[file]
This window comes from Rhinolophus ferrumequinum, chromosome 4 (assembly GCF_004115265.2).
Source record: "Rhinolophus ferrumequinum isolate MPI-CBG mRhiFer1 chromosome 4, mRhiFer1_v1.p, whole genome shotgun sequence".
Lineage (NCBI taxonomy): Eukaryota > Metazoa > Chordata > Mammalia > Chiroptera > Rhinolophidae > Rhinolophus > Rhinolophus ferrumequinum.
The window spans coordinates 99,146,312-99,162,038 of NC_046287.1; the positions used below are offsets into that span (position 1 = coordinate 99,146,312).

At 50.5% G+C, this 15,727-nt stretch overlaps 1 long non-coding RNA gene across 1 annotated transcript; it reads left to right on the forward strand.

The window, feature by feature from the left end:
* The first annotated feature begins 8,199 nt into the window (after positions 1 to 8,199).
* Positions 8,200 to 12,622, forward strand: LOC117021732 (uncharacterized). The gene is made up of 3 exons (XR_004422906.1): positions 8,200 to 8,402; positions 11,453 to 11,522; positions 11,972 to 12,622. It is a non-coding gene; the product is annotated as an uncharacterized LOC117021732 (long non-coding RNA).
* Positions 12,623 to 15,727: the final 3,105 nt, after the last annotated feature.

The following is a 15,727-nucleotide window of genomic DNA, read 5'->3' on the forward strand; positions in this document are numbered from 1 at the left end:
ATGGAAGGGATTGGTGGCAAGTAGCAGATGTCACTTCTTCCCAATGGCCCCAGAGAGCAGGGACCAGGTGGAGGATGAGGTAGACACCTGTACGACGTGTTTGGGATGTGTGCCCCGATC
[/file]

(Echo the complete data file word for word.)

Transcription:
This window comes from Rhinolophus ferrumequinum, chromosome 4 (assembly GCF_004115265.2).
Source record: "Rhinolophus ferrumequinum isolate MPI-CBG mRhiFer1 chromosome 4, mRhiFer1_v1.p, whole genome shotgun sequence".
Lineage (NCBI taxonomy): Eukaryota > Metazoa > Chordata > Mammalia > Chiroptera > Rhinolophidae > Rhinolophus > Rhinolophus ferrumequinum.
The window spans coordinates 99,146,312-99,162,038 of NC_046287.1; the positions used below are offsets into that span (position 1 = coordinate 99,146,312).

At 50.5% G+C, this 15,727-nt stretch overlaps 1 long non-coding RNA gene across 1 annotated transcript; it reads left to right on the forward strand.

The window, feature by feature from the left end:
* The first annotated feature begins 8,199 nt into the window (after positions 1 to 8,199).
* Positions 8,200 to 12,622, forward strand: LOC117021732 (uncharacterized). The gene is made up of 3 exons (XR_004422906.1): positions 8,200 to 8,402; positions 11,453 to 11,522; positions 11,972 to 12,622. It is a non-coding gene; the product is annotated as an uncharacterized LOC117021732 (long non-coding RNA).
* Positions 12,623 to 15,727: the final 3,105 nt, after the last annotated feature.

The following is a 15,727-nucleotide window of genomic DNA, read 5'->3' on the forward strand; positions in this document are numbered from 1 at the left end:
ATGGAAGGGATTGGTGGCAAGTAGCAGATGTCACTTCTTCCCAATGGCCCCAGAGAGCAGGGACCAGGTGGAGGATGAGGTAGACACCTGTACGACGTGTTTGGGATGTGTGCCCCGATC